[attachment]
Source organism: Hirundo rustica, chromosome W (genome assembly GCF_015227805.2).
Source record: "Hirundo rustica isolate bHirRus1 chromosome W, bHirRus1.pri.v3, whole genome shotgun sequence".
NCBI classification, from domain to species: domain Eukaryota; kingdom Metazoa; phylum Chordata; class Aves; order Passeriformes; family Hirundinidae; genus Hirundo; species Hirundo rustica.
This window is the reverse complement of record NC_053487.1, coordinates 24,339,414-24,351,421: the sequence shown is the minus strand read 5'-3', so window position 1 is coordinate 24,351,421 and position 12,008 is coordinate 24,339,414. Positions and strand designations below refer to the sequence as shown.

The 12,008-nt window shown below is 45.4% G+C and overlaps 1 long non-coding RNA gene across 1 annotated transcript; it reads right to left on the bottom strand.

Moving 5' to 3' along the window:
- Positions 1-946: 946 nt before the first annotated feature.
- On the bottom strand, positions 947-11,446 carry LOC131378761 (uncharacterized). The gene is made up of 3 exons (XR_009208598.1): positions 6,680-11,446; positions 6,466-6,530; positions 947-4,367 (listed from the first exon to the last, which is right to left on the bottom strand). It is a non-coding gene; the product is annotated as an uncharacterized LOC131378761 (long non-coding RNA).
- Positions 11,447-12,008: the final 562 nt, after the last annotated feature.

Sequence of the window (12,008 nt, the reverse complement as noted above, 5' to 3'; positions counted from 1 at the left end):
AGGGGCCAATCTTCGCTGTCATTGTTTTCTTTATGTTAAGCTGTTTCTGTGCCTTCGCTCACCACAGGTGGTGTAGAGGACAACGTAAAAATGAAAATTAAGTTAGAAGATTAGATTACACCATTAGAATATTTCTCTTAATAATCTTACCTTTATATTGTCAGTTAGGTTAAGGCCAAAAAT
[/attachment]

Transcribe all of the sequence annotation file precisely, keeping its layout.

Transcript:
Source organism: Hirundo rustica, chromosome W (genome assembly GCF_015227805.2).
Source record: "Hirundo rustica isolate bHirRus1 chromosome W, bHirRus1.pri.v3, whole genome shotgun sequence".
NCBI classification, from domain to species: domain Eukaryota; kingdom Metazoa; phylum Chordata; class Aves; order Passeriformes; family Hirundinidae; genus Hirundo; species Hirundo rustica.
This window is the reverse complement of record NC_053487.1, coordinates 24,339,414-24,351,421: the sequence shown is the minus strand read 5'-3', so window position 1 is coordinate 24,351,421 and position 12,008 is coordinate 24,339,414. Positions and strand designations below refer to the sequence as shown.

The 12,008-nt window shown below is 45.4% G+C and overlaps 1 long non-coding RNA gene across 1 annotated transcript; it reads right to left on the bottom strand.

Moving 5' to 3' along the window:
- Positions 1-946: 946 nt before the first annotated feature.
- On the bottom strand, positions 947-11,446 carry LOC131378761 (uncharacterized). The gene is made up of 3 exons (XR_009208598.1): positions 6,680-11,446; positions 6,466-6,530; positions 947-4,367 (listed from the first exon to the last, which is right to left on the bottom strand). It is a non-coding gene; the product is annotated as an uncharacterized LOC131378761 (long non-coding RNA).
- Positions 11,447-12,008: the final 562 nt, after the last annotated feature.

Sequence of the window (12,008 nt, the reverse complement as noted above, 5' to 3'; positions counted from 1 at the left end):
AGGGGCCAATCTTCGCTGTCATTGTTTTCTTTATGTTAAGCTGTTTCTGTGCCTTCGCTCACCACAGGTGGTGTAGAGGACAACGTAAAAATGAAAATTAAGTTAGAAGATTAGATTACACCATTAGAATATTTCTCTTAATAATCTTACCTTTATATTGTCAGTTAGGTTAAGGCCAAAAAT